Tennessee Attorney Charged with Conspiracy, Federal Bribery, and Interstate Transportation in aid of Bribery
Indictment Alleges Contract Bid-Rigging Scheme, Kickbacks and Money Laundering
Jackson, Miss. – Errol Harmon, 47, of Memphis, Tennessee, has been charged in a federal indictment with conspiracy, bribery, and interstate transportation in aid of bribery, announced United States Attorney Mike Hurst, Michelle A. Sutphin, Special Agent in Charge of the Federal Bureau of Investigation in Mississippi, Special Agent in Charge Neil Sanchez with the U.S. Department of Education, Office of the Inspector General, and Mississippi State Auditor Shad White.
The indictment, returned by a federal grand jury on August 25, 2020, and unsealed by the federal court on September 9, 2020, alleges that Errol Harmon, a Tennessee attorney, conspired with Cerissa Renfroe Neal, the former Executive Director of the Mississippi Department of Education (“MDOE”), to defraud the State of Mississippi and the United States, along with three Tennessee businessmen, Joseph B. Kyles, David B. Hunt, and Lambert Martin. Neal, Hunt, Kyles, and Martin have all been separately indicted and charged with federal crimes for their roles in the scheme, in which Neal used her position in the Mississippi Department of Education to steer contract awards to Kyles and his co-conspirators’ companies in return for bribery and kickbacks paid to Neal.
According to the indictment, Cerissa Neal was the Executive Director of the Mississippi Department of Education during 2013-2016, when she conspired with Kyles, Harmon and the two other conspirators, to defraud the State of Mississippi and the United States by bid-rigging, false quotes, and altered purchase orders, in order to make money and profit by defrauding the Mississippi Department of Education into awarding contracts and purchase orders at inflated prices, directed to co-conspirators and their businesses.
The indictment alleges that Neal, using her position within the Mississippi Department of Education, would split contract requests from one contract into multiple, smaller contracts, in order to avoid threshold amounts that would trigger a formal, competitive bidding process. Neal would entertain and advocate for a bid for the contract from one of the three conspirators’ businesses, including The Kyles Company in Memphis, Tennessee (Joseph Kyles), Doc Imaging (also d/b/a as “Hunt Services”) in Jackson, Tennessee (David Hunt), and Educational Awareness in Memphis, Tennessee (Lambert Martin). To meet the Department of Education requirement that such an informal bid have at least two competing vendor quotes for comparison, Neal would obtain false and inflated quotes, by herself and from the other co-conspirators, designed to make the intended co-conspirator’s business the lower bid, and to guarantee the award of the contract.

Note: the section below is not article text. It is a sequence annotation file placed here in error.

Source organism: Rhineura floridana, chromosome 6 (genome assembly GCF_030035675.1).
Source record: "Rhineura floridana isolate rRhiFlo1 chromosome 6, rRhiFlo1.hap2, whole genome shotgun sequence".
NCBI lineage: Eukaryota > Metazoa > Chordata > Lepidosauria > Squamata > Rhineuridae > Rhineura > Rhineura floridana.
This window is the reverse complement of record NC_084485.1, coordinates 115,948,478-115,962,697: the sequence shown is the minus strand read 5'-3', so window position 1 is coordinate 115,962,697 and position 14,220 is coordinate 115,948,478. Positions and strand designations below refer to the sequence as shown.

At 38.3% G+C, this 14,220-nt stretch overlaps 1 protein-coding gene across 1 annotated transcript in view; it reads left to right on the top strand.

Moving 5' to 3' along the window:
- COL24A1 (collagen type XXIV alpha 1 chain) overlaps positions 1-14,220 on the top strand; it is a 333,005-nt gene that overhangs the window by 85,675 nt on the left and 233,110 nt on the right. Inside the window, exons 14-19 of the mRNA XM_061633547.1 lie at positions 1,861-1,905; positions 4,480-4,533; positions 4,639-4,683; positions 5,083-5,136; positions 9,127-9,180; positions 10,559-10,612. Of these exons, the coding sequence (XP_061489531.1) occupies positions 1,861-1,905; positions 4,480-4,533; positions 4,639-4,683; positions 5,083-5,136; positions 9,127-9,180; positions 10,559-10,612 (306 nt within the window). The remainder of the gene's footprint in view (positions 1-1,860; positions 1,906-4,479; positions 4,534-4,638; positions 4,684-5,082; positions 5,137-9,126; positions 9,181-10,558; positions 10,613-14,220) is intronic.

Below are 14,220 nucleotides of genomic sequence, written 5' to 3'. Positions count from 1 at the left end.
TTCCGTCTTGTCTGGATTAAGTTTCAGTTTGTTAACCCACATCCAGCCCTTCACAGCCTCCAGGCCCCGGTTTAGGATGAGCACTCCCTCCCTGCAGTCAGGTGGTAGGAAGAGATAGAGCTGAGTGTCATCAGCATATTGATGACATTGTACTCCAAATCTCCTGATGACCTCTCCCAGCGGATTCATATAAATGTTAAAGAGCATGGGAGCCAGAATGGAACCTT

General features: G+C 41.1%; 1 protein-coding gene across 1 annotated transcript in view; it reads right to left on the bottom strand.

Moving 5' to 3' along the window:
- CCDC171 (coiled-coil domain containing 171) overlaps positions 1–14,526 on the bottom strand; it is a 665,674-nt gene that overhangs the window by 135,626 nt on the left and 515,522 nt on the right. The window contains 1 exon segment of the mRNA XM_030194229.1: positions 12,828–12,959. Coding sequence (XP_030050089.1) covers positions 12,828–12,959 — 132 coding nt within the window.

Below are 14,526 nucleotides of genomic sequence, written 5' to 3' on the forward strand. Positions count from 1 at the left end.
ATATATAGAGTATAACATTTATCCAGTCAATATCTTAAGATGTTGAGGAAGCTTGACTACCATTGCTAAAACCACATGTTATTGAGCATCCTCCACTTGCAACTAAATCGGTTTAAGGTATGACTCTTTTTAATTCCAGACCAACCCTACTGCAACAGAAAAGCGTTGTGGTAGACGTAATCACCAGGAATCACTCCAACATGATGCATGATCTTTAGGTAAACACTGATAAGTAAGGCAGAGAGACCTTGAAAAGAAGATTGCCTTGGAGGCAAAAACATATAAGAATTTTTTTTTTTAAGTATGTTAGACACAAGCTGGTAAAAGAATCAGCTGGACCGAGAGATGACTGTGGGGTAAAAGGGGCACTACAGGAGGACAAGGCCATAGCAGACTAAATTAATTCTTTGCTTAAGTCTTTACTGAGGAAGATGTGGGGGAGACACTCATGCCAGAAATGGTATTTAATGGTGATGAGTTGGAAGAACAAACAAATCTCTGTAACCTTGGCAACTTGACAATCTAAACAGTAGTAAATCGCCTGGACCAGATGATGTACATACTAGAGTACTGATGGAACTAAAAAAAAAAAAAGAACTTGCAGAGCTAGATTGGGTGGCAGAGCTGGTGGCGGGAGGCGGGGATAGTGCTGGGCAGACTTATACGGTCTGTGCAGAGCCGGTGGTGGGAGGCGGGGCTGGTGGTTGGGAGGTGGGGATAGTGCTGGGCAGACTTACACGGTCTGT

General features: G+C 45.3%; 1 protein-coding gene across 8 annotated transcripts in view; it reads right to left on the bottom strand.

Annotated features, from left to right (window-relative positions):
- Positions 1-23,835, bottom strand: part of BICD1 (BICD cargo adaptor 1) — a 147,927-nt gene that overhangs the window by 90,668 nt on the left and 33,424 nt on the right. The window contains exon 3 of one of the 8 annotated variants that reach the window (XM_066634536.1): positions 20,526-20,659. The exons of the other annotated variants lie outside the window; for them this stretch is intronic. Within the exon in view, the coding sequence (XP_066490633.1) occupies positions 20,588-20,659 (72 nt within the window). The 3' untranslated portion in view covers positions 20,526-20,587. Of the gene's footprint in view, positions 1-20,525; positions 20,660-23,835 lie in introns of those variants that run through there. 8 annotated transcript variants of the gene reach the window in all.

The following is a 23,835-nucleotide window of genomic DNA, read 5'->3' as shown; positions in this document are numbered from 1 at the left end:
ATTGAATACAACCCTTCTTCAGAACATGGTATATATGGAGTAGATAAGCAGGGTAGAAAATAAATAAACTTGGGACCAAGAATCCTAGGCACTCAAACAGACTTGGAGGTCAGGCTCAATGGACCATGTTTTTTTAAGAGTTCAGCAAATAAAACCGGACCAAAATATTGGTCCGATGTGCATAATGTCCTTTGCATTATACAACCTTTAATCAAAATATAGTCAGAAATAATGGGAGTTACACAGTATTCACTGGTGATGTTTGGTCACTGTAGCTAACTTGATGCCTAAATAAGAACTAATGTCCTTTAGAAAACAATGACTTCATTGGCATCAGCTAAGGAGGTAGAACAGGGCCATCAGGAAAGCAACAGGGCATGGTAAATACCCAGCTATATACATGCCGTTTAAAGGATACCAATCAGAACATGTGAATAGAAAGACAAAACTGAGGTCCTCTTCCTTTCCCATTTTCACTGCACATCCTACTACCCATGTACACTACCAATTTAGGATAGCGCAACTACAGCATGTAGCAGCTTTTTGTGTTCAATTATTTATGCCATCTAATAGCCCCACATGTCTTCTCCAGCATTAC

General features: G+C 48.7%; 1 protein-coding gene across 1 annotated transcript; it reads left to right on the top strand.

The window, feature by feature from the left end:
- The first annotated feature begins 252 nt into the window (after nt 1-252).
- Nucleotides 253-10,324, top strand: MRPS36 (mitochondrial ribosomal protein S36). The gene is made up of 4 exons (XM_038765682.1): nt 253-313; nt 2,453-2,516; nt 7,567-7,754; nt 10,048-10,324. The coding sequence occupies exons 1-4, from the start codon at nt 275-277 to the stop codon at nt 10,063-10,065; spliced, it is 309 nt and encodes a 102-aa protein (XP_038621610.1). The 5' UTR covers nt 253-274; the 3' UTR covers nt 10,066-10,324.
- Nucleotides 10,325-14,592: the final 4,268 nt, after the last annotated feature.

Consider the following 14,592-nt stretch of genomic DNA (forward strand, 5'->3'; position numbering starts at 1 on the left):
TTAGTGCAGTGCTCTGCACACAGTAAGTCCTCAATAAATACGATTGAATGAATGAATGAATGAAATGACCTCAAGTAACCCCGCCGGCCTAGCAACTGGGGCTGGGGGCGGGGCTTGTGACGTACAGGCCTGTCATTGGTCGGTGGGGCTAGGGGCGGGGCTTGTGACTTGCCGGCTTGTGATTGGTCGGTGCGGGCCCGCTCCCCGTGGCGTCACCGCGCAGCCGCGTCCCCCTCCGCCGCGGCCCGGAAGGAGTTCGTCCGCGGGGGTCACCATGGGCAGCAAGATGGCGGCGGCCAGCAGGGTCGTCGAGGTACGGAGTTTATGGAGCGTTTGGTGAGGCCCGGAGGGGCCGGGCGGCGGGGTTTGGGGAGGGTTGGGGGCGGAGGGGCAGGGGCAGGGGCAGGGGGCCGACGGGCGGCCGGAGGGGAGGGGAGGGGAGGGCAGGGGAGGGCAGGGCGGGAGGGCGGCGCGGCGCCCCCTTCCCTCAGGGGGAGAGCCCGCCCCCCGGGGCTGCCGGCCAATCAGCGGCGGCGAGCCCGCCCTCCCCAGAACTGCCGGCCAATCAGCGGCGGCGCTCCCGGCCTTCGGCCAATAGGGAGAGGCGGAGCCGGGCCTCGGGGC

The indictment alleges that conspirators coordinated their submissions to the Department of Education as well as the sharing of the resulting contract payments. After the Department of Education made payment on the rigged contract to the co-conspirator-owned business, the winning bidder shared some of the money with co-conspirators, in return for their assistance in rigging the bid and winning the Department of Education contract. Kyles, Hunt, and Martin, through their respective businesses, garnered over $650,000 from the State of Mississippi, including federal funds granted by the U.S. Department of Education to Mississippi.
As alleged in the indictment, Errol Harmon’s role in the scheme was to receive money from Kyles and convey that money as payments to Neal. In multiple instances, Kyles gave cash or wrote a check to Harmon. On or about the same day, Harmon then wrote a check to Neal for substantially the same sum and caused that check to be delivered to Neal. In this manner, Neal received more than $42,000 directly or indirectly from her co-conspirators.
Harmon will appear for arraignment September 24, 2020, before United States Magistrate Judge Linda Anderson in Jackson at 1:30 p.m. Neal, Hunt, Kyles and Martin have each appeared in court for arraignment earlier in August and September, and were all released on conditions of bond pending trial.
If convicted, Harmon faces maximum penalties of 5 years in prison for the count of conspiracy, 10 years in prison for the count of bribery, and 5 years in prison for the count of interstate transport in aid of bribery. Each count also can merit a fine of up to $250,000.
The case has been assigned to Senior U.S. District Judge David C. Bramlette III for trial.
U.S. Attorney Hurst commended the work of the Special Agents with the FBI’s Jackson Division and with the Office of the Inspector General, United States Department of Education, the Mississippi Auditor’s Office and the Mississippi State Attorney General’s Office, who investigated the case. The case is being prosecuted by Assistant United States Attorney Theodore Cooperstein.
The public is reminded that an indictment is merely a charge and should not be considered as evidence of guilt. Every defendant is presumed innocent until proven guilty in a court of law.